SPRUCE Stability of Peatland Carbon to Rising Temperatures: Supporting Data

These data are provided in support of the SPRUCE publication, Stability of peatland carbon to rising temperatures, Wilson et al., (2016).

This data set reports the results of extensive field measurements and laboratory analyses of samples from the SPRUCE experiment. Results indicate that ecosystem-scale warming of over 2 m of peat exponentially increased CH4 emissions —but not ecosystem respiration of CO2.  Multiple lines of evidence, including incubations and in situ analyses of 14C, dissolved gases, and microbial community metabolic potential, indicate that CH4 emissions increased due to surface processes and not degradation of deeper buried carbon.

The supporting data provided include the summarized and aggregated data used to generate the six figures in the main text of the paper and the 12 supplementary figures.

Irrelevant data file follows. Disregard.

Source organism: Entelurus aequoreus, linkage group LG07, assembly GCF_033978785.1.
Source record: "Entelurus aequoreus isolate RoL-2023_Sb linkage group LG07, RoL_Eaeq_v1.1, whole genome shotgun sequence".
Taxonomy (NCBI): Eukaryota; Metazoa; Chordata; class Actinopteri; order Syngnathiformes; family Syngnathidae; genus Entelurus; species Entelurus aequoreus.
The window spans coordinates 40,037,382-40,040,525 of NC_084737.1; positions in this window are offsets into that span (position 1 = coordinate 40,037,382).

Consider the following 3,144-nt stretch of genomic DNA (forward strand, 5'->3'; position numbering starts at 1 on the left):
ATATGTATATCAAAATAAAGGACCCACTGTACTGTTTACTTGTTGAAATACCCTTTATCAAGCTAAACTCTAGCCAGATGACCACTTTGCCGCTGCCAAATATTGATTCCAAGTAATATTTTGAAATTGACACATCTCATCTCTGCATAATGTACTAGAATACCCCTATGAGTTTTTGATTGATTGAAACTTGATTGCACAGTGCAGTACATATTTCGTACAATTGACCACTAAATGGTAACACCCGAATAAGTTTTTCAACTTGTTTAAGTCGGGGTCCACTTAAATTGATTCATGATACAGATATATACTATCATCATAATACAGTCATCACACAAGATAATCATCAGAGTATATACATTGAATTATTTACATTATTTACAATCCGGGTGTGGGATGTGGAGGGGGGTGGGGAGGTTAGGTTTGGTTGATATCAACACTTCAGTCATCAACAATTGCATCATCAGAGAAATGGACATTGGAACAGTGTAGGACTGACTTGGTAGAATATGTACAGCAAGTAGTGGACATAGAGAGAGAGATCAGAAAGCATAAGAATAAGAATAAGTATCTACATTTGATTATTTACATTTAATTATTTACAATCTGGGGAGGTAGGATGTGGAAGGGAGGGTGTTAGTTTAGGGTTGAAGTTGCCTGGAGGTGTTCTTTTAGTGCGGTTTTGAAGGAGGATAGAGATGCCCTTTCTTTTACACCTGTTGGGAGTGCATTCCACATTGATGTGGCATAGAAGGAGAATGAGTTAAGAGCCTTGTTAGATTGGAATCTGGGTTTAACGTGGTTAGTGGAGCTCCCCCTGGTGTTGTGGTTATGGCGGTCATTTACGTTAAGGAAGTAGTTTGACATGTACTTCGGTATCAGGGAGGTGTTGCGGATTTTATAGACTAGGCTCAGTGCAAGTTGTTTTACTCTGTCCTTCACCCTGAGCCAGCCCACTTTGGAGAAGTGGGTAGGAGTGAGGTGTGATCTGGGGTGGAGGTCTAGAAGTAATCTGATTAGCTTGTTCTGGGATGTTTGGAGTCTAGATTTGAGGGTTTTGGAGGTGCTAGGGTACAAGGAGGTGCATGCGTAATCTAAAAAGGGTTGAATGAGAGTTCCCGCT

Wilson, R.M., A.M. Hopple, M.M. Tfaily, S.D. Sebestyen, C.W. Schadt, L. Pfeifer-Meister, C. Medvedeff, K.J. McFarlane, J.E. Kostka, M. Kolton, R. Kolka, L.A. Kluber, J.K. Keller, T.P. Guilderson, N.A. Griffiths, J.P. Chanton, S.D. Bridgham, and P.J. Hanson. 2016. SPRUCE Stability of Peatland Carbon to Rising Temperatures: Supporting Data. Carbon Dioxide Information Analysis Center, Oak Ridge National Laboratory, U.S. Department of Energy, Oak Ridge, Tennessee, U.S.A. http://dx.doi.org/10.3334/CDIAC/spruce.026

Schematic of the SPRUCE site located in northern Minnesota. Three boardwalks transect the site, with experimental treatments plots branching radially off of those boardwalks. Numbers indicate the target temperatures, relative to ambient conditions.